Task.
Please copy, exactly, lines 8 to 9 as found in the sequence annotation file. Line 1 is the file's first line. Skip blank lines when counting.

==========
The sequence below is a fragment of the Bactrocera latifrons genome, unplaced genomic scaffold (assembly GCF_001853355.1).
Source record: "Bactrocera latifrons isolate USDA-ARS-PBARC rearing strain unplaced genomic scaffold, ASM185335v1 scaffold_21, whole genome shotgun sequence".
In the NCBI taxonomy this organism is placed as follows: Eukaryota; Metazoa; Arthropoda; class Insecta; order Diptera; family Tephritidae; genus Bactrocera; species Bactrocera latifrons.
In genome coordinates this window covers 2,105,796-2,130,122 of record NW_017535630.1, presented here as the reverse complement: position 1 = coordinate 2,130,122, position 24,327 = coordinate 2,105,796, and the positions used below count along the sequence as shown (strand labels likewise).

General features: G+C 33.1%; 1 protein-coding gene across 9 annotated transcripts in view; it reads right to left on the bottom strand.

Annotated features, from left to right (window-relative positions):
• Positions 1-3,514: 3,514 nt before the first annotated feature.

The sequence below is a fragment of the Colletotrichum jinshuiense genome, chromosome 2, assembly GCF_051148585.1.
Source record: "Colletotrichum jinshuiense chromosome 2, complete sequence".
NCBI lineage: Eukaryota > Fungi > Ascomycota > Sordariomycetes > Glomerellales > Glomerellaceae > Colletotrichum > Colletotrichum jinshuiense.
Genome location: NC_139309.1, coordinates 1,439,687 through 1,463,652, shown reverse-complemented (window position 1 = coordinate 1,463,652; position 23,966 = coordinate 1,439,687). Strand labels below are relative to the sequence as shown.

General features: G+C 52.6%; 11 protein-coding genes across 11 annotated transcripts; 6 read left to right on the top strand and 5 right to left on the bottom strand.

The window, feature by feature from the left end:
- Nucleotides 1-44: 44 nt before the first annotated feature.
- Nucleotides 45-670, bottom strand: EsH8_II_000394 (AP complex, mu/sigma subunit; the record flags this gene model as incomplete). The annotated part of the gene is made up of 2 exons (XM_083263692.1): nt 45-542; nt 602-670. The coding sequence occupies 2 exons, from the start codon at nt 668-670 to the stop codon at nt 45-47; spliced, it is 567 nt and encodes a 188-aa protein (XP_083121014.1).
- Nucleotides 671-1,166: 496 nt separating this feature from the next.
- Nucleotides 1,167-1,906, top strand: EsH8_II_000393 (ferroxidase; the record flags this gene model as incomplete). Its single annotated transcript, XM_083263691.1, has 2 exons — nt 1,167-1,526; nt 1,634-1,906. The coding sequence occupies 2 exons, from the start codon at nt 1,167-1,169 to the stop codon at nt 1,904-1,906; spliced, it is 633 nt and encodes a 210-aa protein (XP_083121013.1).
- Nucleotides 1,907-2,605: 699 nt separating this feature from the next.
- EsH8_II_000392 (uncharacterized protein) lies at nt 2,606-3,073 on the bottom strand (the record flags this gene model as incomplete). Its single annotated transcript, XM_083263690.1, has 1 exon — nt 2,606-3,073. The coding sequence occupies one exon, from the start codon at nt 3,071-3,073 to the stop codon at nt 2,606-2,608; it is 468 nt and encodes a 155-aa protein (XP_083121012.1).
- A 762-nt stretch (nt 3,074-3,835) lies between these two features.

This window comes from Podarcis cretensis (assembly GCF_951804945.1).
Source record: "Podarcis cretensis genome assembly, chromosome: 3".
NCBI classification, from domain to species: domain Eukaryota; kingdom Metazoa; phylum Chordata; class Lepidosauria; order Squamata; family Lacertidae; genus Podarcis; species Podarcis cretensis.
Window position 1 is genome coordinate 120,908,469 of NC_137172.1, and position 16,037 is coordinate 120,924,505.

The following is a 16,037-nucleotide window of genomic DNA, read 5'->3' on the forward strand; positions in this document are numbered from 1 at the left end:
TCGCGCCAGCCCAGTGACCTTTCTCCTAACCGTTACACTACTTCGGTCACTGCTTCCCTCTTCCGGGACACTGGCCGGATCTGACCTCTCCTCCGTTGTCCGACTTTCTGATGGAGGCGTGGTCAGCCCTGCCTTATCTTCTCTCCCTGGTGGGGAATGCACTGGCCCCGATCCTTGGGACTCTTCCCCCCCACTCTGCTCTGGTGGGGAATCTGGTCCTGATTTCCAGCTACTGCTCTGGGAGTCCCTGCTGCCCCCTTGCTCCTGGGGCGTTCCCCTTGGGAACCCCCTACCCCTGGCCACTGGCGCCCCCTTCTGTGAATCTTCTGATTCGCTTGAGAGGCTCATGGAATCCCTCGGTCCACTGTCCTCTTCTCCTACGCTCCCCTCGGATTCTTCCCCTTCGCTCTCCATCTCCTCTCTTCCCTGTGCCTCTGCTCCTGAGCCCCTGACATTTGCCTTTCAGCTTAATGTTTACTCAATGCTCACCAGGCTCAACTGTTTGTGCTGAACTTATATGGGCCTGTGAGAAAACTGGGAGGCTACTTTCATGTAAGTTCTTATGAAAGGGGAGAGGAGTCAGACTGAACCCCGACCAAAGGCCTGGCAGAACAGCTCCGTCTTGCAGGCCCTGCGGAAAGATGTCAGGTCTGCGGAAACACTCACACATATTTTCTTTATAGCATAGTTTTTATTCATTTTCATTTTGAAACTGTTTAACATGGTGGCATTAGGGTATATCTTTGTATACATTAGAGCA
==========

The sequence below is a fragment of the Colletotrichum jinshuiense genome, chromosome 2, assembly GCF_051148585.1.
Source record: "Colletotrichum jinshuiense chromosome 2, complete sequence".